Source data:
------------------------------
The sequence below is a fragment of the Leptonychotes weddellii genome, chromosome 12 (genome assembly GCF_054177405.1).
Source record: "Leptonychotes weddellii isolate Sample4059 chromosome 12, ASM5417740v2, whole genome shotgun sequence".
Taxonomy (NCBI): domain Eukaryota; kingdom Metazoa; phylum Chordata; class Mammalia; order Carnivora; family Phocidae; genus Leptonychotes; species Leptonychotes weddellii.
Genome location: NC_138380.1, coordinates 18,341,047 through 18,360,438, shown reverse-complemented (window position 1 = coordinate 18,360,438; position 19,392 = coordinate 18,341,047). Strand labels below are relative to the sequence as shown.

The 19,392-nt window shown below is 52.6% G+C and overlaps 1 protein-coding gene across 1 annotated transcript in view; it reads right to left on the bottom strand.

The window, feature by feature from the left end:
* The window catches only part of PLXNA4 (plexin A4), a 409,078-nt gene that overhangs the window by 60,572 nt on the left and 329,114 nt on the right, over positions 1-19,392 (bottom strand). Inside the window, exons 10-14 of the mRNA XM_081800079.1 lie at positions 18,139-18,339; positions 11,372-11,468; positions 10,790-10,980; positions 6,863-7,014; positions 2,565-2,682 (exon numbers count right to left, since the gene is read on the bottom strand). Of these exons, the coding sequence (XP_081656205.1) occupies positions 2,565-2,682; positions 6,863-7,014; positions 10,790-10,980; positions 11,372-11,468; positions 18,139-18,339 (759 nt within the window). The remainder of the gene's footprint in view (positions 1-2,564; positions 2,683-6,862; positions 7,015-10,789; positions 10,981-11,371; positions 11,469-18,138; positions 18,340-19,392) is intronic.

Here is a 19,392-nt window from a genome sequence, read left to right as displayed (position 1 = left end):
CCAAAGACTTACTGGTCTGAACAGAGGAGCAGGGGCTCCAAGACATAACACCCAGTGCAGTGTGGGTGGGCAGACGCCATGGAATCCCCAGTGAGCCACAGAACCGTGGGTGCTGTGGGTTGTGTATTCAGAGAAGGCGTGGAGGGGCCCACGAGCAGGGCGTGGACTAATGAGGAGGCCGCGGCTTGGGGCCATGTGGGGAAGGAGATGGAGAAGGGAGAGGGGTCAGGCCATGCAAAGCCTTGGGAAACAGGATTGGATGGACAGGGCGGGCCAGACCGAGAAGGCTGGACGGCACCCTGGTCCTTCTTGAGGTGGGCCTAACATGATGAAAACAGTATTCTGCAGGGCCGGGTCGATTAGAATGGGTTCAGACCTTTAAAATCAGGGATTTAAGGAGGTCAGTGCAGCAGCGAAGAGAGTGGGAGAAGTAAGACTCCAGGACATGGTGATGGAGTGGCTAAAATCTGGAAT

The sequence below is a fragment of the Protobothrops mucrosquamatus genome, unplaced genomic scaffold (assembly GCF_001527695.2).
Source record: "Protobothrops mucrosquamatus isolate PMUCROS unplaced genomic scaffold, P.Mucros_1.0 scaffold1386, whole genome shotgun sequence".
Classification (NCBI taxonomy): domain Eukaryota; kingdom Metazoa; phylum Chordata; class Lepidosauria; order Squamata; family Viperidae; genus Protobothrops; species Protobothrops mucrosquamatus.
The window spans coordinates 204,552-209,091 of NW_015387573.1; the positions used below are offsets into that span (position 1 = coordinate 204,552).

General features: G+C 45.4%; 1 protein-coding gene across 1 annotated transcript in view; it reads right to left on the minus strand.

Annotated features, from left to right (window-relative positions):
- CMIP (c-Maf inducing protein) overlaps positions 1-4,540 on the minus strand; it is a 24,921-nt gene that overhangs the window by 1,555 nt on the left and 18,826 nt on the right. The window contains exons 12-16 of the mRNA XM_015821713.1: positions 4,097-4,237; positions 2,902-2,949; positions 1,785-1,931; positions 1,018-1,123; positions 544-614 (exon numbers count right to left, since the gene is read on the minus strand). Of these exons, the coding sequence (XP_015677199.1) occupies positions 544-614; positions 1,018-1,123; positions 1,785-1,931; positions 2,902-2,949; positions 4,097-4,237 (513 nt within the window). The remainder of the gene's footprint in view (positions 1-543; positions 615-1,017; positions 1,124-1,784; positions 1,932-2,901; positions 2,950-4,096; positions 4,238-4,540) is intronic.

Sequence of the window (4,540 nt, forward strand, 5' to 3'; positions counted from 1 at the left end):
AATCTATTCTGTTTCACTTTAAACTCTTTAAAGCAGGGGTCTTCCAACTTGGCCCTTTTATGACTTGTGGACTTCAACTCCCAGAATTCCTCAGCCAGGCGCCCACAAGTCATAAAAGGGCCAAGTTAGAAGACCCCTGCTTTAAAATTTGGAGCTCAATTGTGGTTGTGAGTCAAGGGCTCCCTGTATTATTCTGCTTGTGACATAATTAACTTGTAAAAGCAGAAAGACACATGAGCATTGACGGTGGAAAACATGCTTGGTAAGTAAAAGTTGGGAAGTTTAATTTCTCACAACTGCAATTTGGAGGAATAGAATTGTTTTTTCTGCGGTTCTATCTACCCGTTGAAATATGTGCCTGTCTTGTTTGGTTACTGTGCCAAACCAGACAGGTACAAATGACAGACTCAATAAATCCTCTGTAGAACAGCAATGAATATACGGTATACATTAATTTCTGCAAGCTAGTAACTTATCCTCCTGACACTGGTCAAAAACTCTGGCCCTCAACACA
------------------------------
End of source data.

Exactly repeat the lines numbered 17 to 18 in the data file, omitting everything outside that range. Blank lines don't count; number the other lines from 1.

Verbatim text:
Sequence of the window (4,540 nt, forward strand, 5' to 3'; positions counted from 1 at the left end):
AATCTATTCTGTTTCACTTTAAACTCTTTAAAGCAGGGGTCTTCCAACTTGGCCCTTTTATGACTTGTGGACTTCAACTCCCAGAATTCCTCAGCCAGGCGCCCACAAGTCATAAAAGGGCCAAGTTAGAAGACCCCTGCTTTAAAATTTGGAGCTCAATTGTGGTTGTGAGTCAAGGGCTCCCTGTATTATTCTGCTTGTGACATAATTAACTTGTAAAAGCAGAAAGACACATGAGCATTGACGGTGGAAAACATGCTTGGTAAGTAAAAGTTGGGAAGTTTAATTTCTCACAACTGCAATTTGGAGGAATAGAATTGTTTTTTCTGCGGTTCTATCTACCCGTTGAAATATGTGCCTGTCTTGTTTGGTTACTGTGCCAAACCAGACAGGTACAAATGACAGACTCAATAAATCCTCTGTAGAACAGCAATGAATATACGGTATACATTAATTTCTGCAAGCTAGTAACTTATCCTCCTGACACTGGTCAAAAACTCTGGCCCTCAACACA